• 16. <ul><li>Acknowledging Scale: Three time scales have to be considered for describing the main processes of evolution of urban systems (Pumain, 2003): </li></ul><ul><ul><li>Short time process of innovation and competition, at the actor level; </li></ul></ul><ul><ul><li>Mean time – usually a few decades – process of specialisation as related to economic cycles at the level of each town and city, and </li></ul></ul><ul><ul><li>Long time process of the emergence and slow transformation of the urban hierarchy – in general, several centuries – at the level of the whole system of cities. </li></ul></ul>
    • 17. <ul><li>The natural increase in the proportion of urban population to that of the total population, chiefly induced by migration complimented by unplanned development of outgrowth of urban areas </li></ul><ul><li>As the organic growth of cities and its outgrowth lacking any planned delivery of urban services along with requisite infrastructure and amenities </li></ul><ul><li>Distinction from developed economies and developing economies </li></ul>
    • 18. <ul><li>The proposition is that towns and cities have evolved due to organic urbanisation than planned urbanisation </li></ul><ul><li>In the organic urbanisation cities engulf neighbouring villages and small towns, resulting in the formation of larger urban agglomerations organically </li></ul><ul><li>Sivaramakrishnan et al. (2006) detail the pattern of urbanisation in the country </li></ul>
    • 19. <ul><li>3 variables </li></ul><ul><ul><li>Planning and Governance </li></ul></ul><ul><ul><li>Extent of Outgrowth </li></ul></ul><ul><ul><li>Level of Services & Infrastructure Provision </li></ul></ul><ul><li>Key Interactions … </li></ul><ul><ul><li>Planning and Governance are Critical </li></ul></ul><ul><ul><li>Extent of outgrowth and Level of services Interact </li></ul></ul>
    • 20. Planning and Governance Dispersed Compact Extent of Outgrowth Sprawl City with Poor Level of Services III Compact City with Good Level of Services I Compact City with Poor Level of Services II Sprawl City with Good Level of Services IV Level of Service Poor Good Poor Good C A B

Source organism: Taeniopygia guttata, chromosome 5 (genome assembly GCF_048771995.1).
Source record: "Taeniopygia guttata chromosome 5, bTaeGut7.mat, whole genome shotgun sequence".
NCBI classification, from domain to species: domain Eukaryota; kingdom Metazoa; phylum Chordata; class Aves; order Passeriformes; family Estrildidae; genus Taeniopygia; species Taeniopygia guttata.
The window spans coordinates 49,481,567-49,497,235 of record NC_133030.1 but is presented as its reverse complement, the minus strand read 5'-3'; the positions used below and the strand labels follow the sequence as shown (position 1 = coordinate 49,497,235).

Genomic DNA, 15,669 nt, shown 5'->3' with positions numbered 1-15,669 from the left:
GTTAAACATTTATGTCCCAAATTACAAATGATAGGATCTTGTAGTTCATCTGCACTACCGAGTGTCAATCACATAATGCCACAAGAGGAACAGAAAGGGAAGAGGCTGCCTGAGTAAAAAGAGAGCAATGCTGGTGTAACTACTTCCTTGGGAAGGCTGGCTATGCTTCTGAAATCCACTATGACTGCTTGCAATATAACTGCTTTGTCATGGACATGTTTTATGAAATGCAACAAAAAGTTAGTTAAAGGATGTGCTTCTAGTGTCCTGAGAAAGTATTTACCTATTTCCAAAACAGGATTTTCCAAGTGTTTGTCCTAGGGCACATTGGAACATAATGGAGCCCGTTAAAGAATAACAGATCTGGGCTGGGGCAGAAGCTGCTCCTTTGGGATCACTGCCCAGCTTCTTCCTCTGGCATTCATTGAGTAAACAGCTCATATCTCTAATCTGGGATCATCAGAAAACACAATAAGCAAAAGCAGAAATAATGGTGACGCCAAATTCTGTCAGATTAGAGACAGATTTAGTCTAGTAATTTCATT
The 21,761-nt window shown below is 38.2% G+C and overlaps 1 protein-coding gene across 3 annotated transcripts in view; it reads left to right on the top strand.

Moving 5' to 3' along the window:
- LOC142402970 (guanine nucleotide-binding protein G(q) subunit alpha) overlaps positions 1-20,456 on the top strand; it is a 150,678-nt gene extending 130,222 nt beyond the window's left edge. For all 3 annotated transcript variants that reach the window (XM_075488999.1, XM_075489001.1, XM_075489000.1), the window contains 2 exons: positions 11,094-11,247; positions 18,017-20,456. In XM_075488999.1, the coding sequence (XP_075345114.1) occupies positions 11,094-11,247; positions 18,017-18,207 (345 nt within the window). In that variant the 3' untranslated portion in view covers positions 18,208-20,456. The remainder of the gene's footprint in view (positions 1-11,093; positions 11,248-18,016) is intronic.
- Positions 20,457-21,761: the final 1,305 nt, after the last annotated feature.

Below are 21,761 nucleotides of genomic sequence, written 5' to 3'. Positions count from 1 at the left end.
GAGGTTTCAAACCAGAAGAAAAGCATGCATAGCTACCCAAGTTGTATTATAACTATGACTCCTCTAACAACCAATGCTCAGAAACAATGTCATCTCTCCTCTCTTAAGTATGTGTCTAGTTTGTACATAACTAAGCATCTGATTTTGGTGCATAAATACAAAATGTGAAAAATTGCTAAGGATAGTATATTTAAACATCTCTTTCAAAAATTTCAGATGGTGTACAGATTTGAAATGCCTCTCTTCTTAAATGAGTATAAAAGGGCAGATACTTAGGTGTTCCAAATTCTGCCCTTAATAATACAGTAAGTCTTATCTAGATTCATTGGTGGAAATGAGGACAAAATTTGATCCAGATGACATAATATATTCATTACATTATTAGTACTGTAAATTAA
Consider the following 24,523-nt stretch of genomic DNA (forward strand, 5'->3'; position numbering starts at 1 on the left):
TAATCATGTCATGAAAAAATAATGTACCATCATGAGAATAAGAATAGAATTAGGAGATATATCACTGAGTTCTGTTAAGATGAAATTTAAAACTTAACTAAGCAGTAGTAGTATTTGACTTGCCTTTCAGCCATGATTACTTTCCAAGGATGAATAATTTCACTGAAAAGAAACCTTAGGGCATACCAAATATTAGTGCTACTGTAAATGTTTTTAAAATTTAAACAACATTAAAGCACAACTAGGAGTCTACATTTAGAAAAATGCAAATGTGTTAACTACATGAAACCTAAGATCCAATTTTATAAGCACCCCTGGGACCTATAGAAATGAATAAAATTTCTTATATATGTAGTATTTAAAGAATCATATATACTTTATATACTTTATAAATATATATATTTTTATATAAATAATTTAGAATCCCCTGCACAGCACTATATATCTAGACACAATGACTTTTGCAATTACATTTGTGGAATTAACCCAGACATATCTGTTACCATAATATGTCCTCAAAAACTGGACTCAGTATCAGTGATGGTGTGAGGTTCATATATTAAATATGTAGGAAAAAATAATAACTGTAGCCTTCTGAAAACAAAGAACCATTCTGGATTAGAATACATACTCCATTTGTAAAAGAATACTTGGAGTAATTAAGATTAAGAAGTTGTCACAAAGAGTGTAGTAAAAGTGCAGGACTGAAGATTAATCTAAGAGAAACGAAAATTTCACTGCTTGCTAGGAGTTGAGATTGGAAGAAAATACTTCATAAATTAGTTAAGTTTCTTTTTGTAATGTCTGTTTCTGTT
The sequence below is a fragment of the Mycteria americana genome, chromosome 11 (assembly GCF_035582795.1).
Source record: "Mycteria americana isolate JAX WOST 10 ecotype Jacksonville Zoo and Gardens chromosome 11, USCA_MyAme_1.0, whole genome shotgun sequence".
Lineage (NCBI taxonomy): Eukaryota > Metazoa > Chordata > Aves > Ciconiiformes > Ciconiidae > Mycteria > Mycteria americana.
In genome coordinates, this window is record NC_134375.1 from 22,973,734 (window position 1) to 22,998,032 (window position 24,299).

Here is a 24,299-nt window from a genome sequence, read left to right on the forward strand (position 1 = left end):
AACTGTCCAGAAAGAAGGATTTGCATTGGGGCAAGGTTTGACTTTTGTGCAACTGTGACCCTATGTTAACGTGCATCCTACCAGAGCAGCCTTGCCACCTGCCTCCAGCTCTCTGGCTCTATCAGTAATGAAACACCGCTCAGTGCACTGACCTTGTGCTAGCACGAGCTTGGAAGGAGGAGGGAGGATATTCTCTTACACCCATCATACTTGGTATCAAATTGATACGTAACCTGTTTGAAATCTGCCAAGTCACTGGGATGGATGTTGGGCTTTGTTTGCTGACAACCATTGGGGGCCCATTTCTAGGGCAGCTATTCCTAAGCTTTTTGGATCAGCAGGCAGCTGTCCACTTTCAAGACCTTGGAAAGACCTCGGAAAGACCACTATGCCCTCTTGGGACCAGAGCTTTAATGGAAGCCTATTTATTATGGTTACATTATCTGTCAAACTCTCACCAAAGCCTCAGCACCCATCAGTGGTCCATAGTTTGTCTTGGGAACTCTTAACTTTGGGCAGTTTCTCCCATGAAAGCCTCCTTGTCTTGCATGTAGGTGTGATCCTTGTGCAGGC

• 21.  
    • 22. <ul><li>History and Culture </li></ul><ul><li>Geography and Environment </li></ul><ul><li>Demography and Economy </li></ul><ul><li>Urban Agenda: Planning and Governance </li></ul><ul><ul><li>Organizations and Stakeholders </li></ul></ul><ul><ul><li>Challenges in Managing Urban Infrastructure </li></ul></ul><ul><ul><li>Issues in Planning and Development </li></ul></ul>
    • 23.  
    • 24. Year Area (sq. km) 1949 69 1963-64 112 1969 134 1979 161 1995 226 2007 741
    • 25. Characteristics Development Zones Zone 1 Zone 2 Zone 3 Authority Greater Bangalore City Corporation (formerly Bangalore City Corporation) Greater Bangalore City Corporation (formerly 8 municipal councils ) and 111 Villages) Development Authorities and other Town and Village Municipal Councils Urban Status Core city Outgrowth Potential areas for future outgrowth Infrastructure Services Present, but nearly choked, needs augmenting of existing infrastructure Not fully present, with new growth, requires planning and augmentation of infrastructure Farmlands and scattered settlements with minimal no infrastructure Impact of growth No scope for new growth but calls for urban renewal to ease congestion, etc High potential for growth since already peri-urban area and emergence of new residential layouts and other developments Mostly rural, with minimal growth currently, but potential for future growth Planning, Development and Regulation Controls Corporation operates building controls. Planning vested with BDA. Corporation operates minimal building controls. Planning vested with BDA. Planning vested with parastatal agencies: BDA and BMRDA and not other local bodies. No regulation on building/construction
    • 26.  
    • 27. Comprehensive Development Plan 2015 <ul><li>The Bangalore Development Authority (BDA)’s Master Plan for 2015 </li></ul>